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Jun 182011
 

I recently began seriously trying to learn Javascript and JQuery. Up til now, I knew just enough to tweak a script or make some WordPress behavior changes when needed, but if I were to do a complete project in Javascript from start to finish, it would probably look like a mess of PHP. (ooh, zing!) In case anyone out there is in a similar position, with a reasonably solid coding background, but looking to beef up Javascript, I found the following resources really helpful: Javascript: The Good Parts by Douglas Crockford — Most JS developers have probably heard of this book, and for good reason. This book really helped clarify how the language should be used properly to avoid many [more . . .]

Feb 022011
 

What a great day today in terms of Unix shell discoveries. Early in the morning, I bought iSSH for iPad and was blown away by how functional it was. The iPad is actually useful now besides being an overpriced e-reader. In the afternoon, someone pointed out ack to me instead of using grep. Faster search, here I come. Finally, just a few minutes ago, I discovered “cd -“, “pushd” and “popd”. No more need to set temporary aliases when I bounce back and forth between directories.

Feb 012011
 

It was about two months ago that a mysterious package addressed to me showed up on the front patio. As I wasn’t expecting any packages, imagine my surprise when I discovered it was a thin, sleek laptop with absolutely no identifying markings. If I were completely rational, I would have looked through the rest of the box, where there was a thick piece of paper clearly identifying that it was the cr-48. Or I would have noticed that that box it came in matched what I saw online, here. But instead, my first instinct upon receiving a mysterious laptop with no markings was to turn it on. Kaboom. The Chromium logo appeared, and everything made sense and nothing made sense [more . . .]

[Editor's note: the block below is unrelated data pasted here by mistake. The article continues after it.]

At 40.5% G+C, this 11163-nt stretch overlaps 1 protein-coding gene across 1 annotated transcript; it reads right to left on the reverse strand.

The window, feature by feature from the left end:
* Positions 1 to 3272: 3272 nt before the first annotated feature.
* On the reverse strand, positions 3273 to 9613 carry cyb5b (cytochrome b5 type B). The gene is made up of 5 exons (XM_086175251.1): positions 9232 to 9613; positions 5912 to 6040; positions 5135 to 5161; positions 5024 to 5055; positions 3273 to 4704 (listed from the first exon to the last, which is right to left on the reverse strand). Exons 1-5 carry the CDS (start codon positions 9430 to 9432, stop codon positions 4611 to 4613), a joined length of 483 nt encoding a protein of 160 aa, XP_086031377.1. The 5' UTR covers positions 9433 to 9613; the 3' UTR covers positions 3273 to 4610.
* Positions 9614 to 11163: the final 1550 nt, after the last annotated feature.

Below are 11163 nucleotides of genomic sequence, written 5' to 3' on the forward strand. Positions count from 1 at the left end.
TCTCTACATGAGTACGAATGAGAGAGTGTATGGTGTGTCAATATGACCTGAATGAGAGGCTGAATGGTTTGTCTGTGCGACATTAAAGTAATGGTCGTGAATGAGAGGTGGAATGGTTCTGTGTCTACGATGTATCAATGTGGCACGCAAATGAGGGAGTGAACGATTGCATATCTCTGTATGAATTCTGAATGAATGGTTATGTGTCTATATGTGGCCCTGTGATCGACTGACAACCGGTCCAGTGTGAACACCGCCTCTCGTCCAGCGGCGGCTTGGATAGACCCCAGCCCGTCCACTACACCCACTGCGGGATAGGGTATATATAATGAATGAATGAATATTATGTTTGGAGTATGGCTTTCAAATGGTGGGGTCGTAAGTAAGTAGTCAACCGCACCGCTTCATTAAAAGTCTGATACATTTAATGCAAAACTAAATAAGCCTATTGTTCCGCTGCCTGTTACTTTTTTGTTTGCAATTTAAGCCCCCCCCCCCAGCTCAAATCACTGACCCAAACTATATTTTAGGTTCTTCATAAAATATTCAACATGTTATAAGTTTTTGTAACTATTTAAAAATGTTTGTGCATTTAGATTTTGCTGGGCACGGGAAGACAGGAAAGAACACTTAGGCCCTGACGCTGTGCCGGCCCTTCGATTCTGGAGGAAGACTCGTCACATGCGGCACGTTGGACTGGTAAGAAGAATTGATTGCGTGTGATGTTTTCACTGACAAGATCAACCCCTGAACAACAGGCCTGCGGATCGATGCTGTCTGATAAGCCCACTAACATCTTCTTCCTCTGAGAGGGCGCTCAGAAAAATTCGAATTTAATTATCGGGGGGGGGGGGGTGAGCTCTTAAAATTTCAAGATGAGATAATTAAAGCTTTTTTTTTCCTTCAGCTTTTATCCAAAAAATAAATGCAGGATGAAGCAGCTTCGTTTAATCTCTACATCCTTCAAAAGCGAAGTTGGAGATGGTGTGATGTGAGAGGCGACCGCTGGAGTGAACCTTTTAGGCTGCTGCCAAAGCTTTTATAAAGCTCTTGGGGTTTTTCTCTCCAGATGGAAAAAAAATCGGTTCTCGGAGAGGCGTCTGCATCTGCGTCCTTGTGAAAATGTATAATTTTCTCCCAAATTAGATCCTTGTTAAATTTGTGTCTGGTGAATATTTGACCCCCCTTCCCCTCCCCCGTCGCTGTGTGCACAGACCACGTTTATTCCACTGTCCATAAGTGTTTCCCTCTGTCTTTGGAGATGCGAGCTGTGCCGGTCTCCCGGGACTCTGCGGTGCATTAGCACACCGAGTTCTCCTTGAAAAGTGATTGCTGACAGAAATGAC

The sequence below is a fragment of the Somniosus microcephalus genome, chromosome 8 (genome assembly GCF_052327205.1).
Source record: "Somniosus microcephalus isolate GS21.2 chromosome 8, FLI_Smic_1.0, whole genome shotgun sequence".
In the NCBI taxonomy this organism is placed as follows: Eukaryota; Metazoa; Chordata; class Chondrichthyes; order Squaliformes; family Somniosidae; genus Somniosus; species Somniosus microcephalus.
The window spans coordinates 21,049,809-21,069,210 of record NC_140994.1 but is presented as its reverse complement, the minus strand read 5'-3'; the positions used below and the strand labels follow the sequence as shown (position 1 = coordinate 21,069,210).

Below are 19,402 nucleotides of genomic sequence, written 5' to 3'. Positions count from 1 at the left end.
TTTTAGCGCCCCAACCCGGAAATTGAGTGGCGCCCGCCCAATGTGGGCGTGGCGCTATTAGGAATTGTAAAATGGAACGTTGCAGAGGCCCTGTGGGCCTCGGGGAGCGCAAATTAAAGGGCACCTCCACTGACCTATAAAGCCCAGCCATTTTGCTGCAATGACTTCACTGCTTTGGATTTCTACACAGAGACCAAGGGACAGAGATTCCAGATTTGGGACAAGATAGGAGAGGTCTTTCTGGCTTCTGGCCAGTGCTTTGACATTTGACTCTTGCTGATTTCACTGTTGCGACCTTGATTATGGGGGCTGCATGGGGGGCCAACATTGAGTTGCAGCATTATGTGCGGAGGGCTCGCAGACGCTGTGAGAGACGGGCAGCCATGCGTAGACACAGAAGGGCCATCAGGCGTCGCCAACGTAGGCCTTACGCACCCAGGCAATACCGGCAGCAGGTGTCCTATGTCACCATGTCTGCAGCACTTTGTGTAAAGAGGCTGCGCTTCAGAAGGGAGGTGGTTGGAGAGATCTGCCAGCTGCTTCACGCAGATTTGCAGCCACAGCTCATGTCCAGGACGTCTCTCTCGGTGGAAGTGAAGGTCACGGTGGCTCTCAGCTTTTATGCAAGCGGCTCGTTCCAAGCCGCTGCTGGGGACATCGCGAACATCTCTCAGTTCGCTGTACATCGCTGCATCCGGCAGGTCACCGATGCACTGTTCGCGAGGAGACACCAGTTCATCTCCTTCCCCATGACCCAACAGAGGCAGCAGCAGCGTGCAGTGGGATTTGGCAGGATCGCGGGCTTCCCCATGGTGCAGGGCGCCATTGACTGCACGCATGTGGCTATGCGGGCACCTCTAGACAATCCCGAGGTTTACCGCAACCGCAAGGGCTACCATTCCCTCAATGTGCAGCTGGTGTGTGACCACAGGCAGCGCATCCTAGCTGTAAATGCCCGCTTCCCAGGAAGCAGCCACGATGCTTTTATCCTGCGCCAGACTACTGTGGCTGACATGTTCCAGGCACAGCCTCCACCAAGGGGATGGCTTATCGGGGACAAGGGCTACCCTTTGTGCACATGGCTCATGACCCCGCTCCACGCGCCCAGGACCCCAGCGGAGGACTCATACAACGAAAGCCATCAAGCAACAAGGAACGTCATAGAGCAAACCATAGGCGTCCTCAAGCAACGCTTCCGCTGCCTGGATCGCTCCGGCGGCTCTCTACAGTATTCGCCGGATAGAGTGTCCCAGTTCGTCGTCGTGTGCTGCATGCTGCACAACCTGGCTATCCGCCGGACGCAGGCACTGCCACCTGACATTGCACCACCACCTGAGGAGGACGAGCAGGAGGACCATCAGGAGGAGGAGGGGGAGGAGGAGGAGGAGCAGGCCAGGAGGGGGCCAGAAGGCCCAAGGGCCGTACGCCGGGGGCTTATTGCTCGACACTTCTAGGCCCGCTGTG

Oct 292010
 

The last four days has been a frentic coding frenzy–coding for 12 or more hours a day on an assignment for Stanford’s CS448B: Data Visualization course. The final product is the Iraq War Incidents Browser. Screenshot is below (click to enlarge). Application and (pretty messy) source code, and a much more detailed description on my CS448B page. Taking the entire data set of the recent Wikileaks leak of Iraq War Incident logs, the application can filter by date and region, and display histograms satisfying each filter. I am willing to call this version 0.5, since the bulk of the interesting data is in the text itself. For the eventual version 1.0, I will be adding the ability to view individual [more . . .]

Jun 182010
 

The % operator is colloquially called the mod or remainder operator, and most people assume that its behavior is the same in all languages. I mean, 8%5==3 in pretty much any language with a C-style syntax, including Java. But what if you have -8%3? Or, -8%-3? Or let’s get really funky and what -8.03%-1.88 will be. So here are the rules.Both Java and C/C++ follow the ISO/IEC 1539:1991 standard, which maintains that (a/b)*b + a%b==a. Hence, the % functions much more like a remainder operator than a modulus operator in mathematics. In addition, the ISO/IEC 1539:1991 standard states that quotients always round toward 0 when there are negative numbers invovled, which is why we sometimes end up with negative remainders. [more . . .]